With only three singles under her belt, Reneé Rapp has presented a talent of a vast extent with no need to prove herself, as she casts authenticity, fierceness, and stardom. Rapp has been used to claiming a stage since she was in diapers performing on a coffee table, she’s progressed onto the Broadway stage in her role as Regina Goerge in the Tony-nominated musical ‘Mean Girls.’
Today, Reneé Rapp gives triple threat vibes with show-stopping vocals, natural acting skills, and a long history of participating in dancing competitions. After the dancing wasn’t serving what it once used to, Reneé Rapp decided to focus solely on one thing – to sing.
Unexpectedly, the 22-year-old was faced with exciting opportunities and got the role of the iconic Regina George in the musical ‘Mean Girls,’ though Covid put things on hold for a while. During the period of musicals’ hiatus, Rapp was encouraged to try out doing audition self-tapes.
Not too long after, Rapp was intrigued by the script of Mindy Kaling’s hit HBO/ITV series The Sex Lives of College Girls and landed the role of Leighton, one of the four main characters.
As a musician, Reneé Rapp is talented beyond words, with recent single, ‘In The Kitchen’ matching the magnitude and heartache of Beyonce’s ‘Listen.’ With fresh release ‘Don’t Tell My Mom‘ already igniting a buzz online, there’s no limit on how far Reneé Rapp’s impact on the music scene.
As she is filming the second season of The Sex Lives Of College Girls, Reneé Rapp talks us through the inspiration of the ‘In The Kitchen’ music video and explains why her debut ‘Tattoos’ means to her more than she ever anticipated. She also tells the story of how she almost didn’t accept the role of Regina George.
Do you remember what type of music and artists inspired you the most to pursue a career in singing?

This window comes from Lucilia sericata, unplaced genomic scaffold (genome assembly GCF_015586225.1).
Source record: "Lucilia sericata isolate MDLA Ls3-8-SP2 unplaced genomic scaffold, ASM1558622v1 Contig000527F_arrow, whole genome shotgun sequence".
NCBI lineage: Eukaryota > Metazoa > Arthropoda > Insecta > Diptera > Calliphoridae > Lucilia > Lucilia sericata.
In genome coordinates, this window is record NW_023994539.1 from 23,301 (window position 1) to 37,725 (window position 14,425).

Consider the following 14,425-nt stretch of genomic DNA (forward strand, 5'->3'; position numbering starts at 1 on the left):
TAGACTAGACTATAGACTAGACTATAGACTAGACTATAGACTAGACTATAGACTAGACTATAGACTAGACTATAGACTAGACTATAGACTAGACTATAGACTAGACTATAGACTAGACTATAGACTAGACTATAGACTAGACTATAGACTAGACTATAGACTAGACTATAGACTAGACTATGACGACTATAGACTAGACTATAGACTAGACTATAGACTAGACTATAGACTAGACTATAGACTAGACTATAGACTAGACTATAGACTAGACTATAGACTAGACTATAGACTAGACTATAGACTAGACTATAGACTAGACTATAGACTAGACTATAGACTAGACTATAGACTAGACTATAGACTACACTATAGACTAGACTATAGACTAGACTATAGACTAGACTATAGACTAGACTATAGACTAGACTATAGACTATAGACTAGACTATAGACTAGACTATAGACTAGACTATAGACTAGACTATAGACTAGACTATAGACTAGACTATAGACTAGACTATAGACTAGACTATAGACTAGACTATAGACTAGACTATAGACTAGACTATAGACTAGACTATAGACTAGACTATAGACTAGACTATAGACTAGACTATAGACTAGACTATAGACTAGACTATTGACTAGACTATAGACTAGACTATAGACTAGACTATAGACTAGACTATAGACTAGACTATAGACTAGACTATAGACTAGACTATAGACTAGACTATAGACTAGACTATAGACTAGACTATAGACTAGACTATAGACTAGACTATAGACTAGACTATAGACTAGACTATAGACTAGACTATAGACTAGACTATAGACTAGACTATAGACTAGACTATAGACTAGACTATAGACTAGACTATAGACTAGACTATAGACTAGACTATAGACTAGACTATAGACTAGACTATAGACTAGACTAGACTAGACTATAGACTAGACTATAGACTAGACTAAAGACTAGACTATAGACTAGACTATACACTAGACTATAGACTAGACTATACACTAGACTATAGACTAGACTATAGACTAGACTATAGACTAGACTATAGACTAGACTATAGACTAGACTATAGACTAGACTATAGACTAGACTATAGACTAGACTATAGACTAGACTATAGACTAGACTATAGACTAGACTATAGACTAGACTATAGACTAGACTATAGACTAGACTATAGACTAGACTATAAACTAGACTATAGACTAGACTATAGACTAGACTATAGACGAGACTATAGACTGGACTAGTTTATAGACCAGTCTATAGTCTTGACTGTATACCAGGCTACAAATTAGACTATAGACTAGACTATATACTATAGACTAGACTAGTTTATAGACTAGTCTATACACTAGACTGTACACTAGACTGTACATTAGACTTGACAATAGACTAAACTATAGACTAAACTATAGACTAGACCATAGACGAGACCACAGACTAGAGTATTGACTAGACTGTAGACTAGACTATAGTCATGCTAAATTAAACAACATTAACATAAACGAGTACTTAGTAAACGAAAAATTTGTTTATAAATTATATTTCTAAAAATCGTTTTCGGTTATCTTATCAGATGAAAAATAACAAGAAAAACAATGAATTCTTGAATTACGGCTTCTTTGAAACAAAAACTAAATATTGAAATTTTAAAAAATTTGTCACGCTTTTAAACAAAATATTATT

RR: Yes. Beyonce was my biggest inspiration. It was a lot of the queens like Aretha Franklin, Whitney Houston, Jazmine Sullivan and then I had a lot of rock influence from my dad’s side of the family, so I love Journey, I love Heart and The Carpenters and stuff like that so it was really a mix of the two but my favourite artist and songwriter of all time is Frank Ocean, so that also really played into.
Could you tell us more about the first time you performed on a stage, how did it feel?
RR: Oh my god, I don’t even know. I mean this isn’t really a stage, but it was a stage for me, I’ve been forcing people to watch performances of mine since I was like two. Since I could stand I would invite the entire neighbourhood of the house that I grew up in over to watch me perform on a coffee table in diapers and my parents would write invites and stuff. I was just like a psychotic child, like from the moment I was alive I was like this is what I will do, very delusional but super determined and huge ego and I was just like this is what I have to do. So, those moments I remember a lot but also, I grew up in dance competitions and I remember just being on stage constantly dancing and being like ‘fuck this, I just wanna sing’ like I was so pissed, I remember being at competitions and being so angry, I was just like ‘why are we all up here in these frilly little fucking costumes, let’s just change’ – it was just so dumb to me.
What inspired your new single ‘In The Kitchen’?
RR: Heartbreak, despair, and anger.
What is the prevailing emotion you wanted to capture in the accompanying video?
RR: Something that is really important to me is that I want all of my music videos to be the space that highlights what people would very annoyingly call, but rightfully so, this triple threat aspect. So, I want the music videos to feel like they could stand alone on their own and be short films because cinematic, beautiful pieces are super important to me and I think that comes into the whole crossover thing, where I’m really appreciative for my job and everyone that teaches me there. But, what I really wanted to convey was this moment of ‘fuck this’ and this manic housewife that I had somehow convinced myself that I had become in this previous relationship and so then when the relationship was over, I was like ‘what was I doing?’ like that is not who I was. I am not a housewife who sits there and cooks and cleans, that’s not who I am. That’s amazing if that’s what somebody wants to do but I am never, ever again going to make myself smaller to appease somebody else’s life – especially a man’s, I’m not going to do that again. So that’s really where that stemmed from and my best friend Alyah (Scott) creative directed the video because she watched me go through that breakup, and watched me go through that relationship, and watched me lose myself in that relationship and just feed into a very misogynistic stereotype and so it was really important for me to do the video in that way so that it was reflecting on what can happen to somebody in that sort of situation.
Why did you choose ‘Tattoos’ as your debut? Personally, what was special about this record?